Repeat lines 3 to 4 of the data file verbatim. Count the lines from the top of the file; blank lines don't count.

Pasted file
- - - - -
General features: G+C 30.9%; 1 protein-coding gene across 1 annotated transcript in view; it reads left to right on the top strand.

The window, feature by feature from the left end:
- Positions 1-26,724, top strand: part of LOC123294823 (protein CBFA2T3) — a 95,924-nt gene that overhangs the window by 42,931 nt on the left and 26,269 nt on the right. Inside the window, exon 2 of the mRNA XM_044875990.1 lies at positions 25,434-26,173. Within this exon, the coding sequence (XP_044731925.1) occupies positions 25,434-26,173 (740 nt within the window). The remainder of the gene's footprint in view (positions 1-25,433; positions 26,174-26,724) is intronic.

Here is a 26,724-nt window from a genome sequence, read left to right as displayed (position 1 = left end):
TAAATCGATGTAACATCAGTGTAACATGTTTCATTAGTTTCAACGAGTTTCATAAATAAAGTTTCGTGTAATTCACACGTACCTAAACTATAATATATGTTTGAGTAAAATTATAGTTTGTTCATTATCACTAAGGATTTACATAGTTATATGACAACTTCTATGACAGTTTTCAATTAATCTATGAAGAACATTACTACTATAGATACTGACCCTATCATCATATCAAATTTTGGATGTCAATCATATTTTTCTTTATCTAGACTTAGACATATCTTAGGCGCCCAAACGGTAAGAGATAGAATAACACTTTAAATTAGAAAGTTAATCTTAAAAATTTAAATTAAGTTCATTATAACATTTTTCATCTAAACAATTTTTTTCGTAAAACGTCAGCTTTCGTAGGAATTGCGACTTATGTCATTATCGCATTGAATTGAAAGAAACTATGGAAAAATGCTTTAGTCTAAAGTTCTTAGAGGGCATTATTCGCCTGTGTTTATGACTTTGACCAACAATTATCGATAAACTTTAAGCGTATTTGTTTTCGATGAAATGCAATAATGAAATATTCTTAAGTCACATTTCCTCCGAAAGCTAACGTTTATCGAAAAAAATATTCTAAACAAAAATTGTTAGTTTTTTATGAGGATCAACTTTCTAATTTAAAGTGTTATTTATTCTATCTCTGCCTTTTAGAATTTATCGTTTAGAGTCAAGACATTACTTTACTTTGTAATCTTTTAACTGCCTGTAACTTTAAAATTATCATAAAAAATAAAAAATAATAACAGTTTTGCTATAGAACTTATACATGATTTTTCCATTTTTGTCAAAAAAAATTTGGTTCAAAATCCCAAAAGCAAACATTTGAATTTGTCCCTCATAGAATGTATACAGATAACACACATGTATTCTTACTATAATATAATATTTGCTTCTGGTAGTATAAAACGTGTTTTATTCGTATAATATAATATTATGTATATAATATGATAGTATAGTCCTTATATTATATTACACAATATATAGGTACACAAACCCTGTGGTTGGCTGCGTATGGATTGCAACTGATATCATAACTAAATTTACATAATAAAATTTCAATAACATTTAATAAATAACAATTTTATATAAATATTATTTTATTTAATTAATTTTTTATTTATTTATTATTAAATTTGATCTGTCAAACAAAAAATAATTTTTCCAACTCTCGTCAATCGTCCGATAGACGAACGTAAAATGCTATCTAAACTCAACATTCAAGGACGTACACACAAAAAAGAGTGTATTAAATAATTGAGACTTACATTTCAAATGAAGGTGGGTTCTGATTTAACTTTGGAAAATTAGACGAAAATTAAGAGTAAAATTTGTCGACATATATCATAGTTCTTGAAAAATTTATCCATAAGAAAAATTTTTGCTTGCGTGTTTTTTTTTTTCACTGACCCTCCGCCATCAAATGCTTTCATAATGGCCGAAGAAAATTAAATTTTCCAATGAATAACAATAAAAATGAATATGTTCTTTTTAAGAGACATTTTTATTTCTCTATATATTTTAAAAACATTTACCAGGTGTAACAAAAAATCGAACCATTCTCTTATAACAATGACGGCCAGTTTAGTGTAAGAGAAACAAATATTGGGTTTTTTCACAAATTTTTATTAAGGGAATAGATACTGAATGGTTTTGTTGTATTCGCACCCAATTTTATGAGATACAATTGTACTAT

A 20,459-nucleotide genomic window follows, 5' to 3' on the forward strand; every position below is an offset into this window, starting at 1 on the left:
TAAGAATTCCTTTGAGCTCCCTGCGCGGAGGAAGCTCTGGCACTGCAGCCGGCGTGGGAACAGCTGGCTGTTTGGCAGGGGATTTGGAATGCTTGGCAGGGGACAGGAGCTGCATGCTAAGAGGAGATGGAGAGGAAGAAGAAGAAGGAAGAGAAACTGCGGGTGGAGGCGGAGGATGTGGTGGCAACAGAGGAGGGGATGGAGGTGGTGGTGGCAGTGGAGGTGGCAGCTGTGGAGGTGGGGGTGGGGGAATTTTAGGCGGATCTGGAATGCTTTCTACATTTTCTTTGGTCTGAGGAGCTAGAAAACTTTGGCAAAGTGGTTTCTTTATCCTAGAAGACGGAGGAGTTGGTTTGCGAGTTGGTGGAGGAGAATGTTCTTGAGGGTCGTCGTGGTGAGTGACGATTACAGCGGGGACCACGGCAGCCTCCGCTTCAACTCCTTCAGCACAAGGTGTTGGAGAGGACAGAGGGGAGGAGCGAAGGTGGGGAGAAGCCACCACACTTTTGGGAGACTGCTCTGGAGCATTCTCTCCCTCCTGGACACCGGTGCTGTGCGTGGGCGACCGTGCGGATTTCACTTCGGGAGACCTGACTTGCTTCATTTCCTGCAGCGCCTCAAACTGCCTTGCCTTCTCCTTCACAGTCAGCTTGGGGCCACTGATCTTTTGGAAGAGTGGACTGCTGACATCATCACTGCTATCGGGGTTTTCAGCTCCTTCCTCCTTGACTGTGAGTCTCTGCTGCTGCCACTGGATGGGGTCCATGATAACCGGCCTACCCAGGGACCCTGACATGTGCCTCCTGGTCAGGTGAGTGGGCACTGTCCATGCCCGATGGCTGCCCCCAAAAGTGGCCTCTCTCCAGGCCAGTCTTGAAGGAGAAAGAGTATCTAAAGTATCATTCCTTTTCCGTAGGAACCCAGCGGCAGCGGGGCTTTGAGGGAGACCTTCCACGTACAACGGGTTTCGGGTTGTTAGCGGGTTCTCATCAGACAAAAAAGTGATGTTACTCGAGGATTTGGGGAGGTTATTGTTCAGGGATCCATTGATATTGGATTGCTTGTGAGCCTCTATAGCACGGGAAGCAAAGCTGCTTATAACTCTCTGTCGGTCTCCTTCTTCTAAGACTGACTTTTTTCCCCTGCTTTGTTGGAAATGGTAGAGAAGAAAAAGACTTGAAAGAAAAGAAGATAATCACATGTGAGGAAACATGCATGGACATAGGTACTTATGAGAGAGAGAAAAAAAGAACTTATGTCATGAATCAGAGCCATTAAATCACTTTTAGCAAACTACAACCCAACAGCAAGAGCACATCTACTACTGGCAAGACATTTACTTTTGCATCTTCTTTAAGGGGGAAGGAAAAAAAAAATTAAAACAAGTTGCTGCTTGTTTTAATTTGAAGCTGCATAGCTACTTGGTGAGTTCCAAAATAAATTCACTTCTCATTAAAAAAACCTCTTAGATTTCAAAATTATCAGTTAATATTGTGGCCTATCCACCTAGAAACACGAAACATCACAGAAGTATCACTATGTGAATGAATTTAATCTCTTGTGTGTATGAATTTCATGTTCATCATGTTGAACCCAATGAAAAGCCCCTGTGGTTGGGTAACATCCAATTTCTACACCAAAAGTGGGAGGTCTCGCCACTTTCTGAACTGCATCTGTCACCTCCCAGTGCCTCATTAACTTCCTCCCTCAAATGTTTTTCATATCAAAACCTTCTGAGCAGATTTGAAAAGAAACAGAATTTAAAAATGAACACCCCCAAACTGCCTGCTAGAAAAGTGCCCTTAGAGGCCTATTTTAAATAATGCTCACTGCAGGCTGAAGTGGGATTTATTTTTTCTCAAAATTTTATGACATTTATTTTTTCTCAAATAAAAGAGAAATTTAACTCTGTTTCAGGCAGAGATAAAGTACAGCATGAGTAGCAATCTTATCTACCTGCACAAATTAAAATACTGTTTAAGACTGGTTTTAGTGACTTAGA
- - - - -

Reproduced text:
- Positions 1-26,724, top strand: part of LOC123294823 (protein CBFA2T3) — a 95,924-nt gene that overhangs the window by 42,931 nt on the left and 26,269 nt on the right. Inside the window, exon 2 of the mRNA XM_044875990.1 lies at positions 25,434-26,173. Within this exon, the coding sequence (XP_044731925.1) occupies positions 25,434-26,173 (740 nt within the window). The remainder of the gene's footprint in view (positions 1-25,433; positions 26,174-26,724) is intronic.

Here is a 26,724-nt window from a genome sequence, read left to right as displayed (position 1 = left end):